- Accumulation - where units wrap up those distributions and reinvest them in the fund, to increase the capital value of your investment.
While it's possible to switch from accumulation to income funds and vice versa, this technically involves buying and selling funds and could trigger capital gains tax, unless your investments are held in an Isa.
Where can unit trusts and OEICs invest?
There are more than 2,000 different unit trusts and OEICs available to investors in the UK, investing in more than 30 sectors.
You can categorise how funds invest using various measures:
What the fund invests in; many will invest in equities (company shares); others in bonds; others in commodities. Asset classes play a big role in determining the risk and volatility of a portfolio.
Funds investing in equities may invest in a wide range of companies, such as the whole of the FTSE 100.
Or it could invest in certain sectors, such as technology and telecoms.
This matters as some sectors will be benefit and others will be hit by certain events, such as the COVID-19 pandemic, which benefitted some technology companies and hit airlines.
Different countries have different economies and hence very different levels of risk for potential investors.
Europe, the US and Canada, Japan, Australia and New Zealand are generally regarded as developed markets; other countries as emerging markets with higher risks and potential for reward.
As well as active vs passive, this also encompasses other divides.
Growth vs income, for instance, is about whether you want your capital to grow, or want to receive a regular income in the form of dividends.
Growth vs value is about which companies you invest in. Growth companies are firms that are growing quickly; value companies are historically strong firms that are seen as undervalued.
There are funds that invest in other funds, called multi-manager or fund of funds.
Rather than investing directly into individual assets, these funds invest in other collective investments, with the expectation that specialist managers in the various asset classes will produce top performance.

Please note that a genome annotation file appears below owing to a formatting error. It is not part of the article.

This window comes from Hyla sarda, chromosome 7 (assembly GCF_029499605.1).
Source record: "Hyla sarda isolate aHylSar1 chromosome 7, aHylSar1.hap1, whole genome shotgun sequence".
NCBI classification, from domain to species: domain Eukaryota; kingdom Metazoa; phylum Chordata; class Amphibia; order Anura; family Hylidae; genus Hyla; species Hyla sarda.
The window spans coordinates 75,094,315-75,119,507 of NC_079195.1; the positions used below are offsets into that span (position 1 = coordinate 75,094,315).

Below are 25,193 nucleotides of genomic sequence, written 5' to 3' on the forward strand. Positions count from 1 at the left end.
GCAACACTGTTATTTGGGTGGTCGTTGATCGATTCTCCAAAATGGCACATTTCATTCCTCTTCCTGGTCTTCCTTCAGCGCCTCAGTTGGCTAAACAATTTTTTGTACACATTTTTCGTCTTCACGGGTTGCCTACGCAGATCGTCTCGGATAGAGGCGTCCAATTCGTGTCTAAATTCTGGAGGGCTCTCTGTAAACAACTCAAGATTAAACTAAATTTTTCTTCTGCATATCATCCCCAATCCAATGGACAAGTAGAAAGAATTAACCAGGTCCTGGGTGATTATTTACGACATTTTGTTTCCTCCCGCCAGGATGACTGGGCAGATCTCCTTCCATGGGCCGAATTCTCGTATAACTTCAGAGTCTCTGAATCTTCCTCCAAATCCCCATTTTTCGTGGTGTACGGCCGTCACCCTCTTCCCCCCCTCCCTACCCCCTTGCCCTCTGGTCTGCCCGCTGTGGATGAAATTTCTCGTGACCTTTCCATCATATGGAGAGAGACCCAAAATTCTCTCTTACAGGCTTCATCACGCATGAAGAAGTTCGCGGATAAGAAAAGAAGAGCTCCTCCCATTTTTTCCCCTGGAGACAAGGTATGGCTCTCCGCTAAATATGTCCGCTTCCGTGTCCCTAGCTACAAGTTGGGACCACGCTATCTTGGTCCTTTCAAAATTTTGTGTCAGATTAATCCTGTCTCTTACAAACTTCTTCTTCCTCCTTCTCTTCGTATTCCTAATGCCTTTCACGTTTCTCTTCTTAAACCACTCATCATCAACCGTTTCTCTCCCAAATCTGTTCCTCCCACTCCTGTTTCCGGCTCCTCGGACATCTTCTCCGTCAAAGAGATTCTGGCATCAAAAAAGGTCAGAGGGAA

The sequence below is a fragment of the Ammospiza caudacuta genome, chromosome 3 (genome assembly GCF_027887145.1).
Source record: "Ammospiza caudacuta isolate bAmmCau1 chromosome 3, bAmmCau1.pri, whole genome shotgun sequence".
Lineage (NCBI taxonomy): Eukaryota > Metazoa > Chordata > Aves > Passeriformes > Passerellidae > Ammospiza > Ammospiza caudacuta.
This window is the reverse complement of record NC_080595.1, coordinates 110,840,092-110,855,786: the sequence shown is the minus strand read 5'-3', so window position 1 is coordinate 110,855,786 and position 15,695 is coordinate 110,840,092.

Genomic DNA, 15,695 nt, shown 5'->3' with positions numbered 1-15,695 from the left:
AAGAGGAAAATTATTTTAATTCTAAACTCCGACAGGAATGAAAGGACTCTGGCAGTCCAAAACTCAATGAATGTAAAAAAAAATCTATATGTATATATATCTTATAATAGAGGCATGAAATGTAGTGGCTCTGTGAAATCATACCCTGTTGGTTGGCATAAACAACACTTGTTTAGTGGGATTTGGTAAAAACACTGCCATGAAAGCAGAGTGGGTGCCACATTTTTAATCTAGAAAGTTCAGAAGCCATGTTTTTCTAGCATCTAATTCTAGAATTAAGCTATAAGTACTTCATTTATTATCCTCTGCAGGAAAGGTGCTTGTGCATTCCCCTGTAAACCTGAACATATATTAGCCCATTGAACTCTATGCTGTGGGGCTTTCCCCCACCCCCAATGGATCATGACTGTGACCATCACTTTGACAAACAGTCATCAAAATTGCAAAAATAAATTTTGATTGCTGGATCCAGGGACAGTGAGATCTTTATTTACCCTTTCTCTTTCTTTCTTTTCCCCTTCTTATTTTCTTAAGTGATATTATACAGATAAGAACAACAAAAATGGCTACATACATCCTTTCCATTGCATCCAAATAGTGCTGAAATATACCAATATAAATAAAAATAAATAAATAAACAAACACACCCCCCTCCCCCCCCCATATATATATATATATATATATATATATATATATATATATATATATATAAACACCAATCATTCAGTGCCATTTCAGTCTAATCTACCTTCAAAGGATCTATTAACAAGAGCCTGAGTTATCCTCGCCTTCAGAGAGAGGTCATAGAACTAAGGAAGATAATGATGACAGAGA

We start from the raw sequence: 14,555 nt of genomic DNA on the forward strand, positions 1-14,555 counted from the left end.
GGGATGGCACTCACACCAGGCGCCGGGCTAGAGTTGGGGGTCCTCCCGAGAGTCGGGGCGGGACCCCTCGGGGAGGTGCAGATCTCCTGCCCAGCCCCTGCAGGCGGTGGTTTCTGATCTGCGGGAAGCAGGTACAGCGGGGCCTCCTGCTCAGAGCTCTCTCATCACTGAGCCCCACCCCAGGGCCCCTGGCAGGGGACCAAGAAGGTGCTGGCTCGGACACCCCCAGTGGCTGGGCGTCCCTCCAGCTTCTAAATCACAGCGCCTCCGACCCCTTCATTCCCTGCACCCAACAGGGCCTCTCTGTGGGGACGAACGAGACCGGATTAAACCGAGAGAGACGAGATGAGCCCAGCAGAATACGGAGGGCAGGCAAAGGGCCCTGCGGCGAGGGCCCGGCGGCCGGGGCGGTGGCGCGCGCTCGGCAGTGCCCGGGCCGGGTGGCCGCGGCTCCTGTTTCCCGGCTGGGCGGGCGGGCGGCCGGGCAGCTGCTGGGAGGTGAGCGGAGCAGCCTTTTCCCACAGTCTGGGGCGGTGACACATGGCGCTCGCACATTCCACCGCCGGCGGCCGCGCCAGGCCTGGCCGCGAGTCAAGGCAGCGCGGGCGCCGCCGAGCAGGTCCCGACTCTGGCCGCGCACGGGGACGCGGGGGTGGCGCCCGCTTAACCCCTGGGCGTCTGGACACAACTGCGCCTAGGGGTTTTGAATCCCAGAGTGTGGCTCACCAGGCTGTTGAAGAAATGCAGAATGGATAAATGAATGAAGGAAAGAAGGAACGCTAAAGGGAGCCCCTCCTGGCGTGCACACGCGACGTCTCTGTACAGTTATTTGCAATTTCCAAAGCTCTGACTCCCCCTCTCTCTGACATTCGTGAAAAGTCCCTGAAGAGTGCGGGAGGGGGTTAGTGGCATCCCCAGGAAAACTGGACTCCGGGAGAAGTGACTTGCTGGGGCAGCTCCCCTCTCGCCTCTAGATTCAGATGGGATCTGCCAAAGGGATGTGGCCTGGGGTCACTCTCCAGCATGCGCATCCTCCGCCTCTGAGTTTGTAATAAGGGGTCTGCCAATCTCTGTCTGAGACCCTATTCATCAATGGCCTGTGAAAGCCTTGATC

Multi-manager funds can be a good option for beginner investors, as they remove a huge amount of time spent researching. Some multi-manager funds are tailored to particular risk appetites.
- Find out more: how to build an investment portfolio
How much do unit trusts and OEICs cost?
Most fund groups have now all but given up on initial charges and ongoing charges have typically reduced by half over recent years.
An annual fund management charge of 0.75% the new norm for actively managed funds, rising to around 0.85% when the additional expenses are added to make up the full ongoing charge figure (OCF) which replaces the old TER.
Tracker funds remain much cheaper in most cases, with some index funds now charging less than 0.1% in ongoing charges.
Although small, costs have been found to be the biggest drag on performance in investment funds. But the charges are mandatory, even if your manager has returned less than the market or, worse still, lost you money.
- Find out more: fund charges explained
Where can you buy unit trusts and OEICs?
Investment platforms also enable you to invest through a stocks and shares Isa, Junior Isa or Lifetime Isa, shielding you from tax and, in the case of the Lifetime Isa, providing extra benefit.
We've surveyed over a thousand customers and analysed platform costs to pick our Which? Recommended Providers.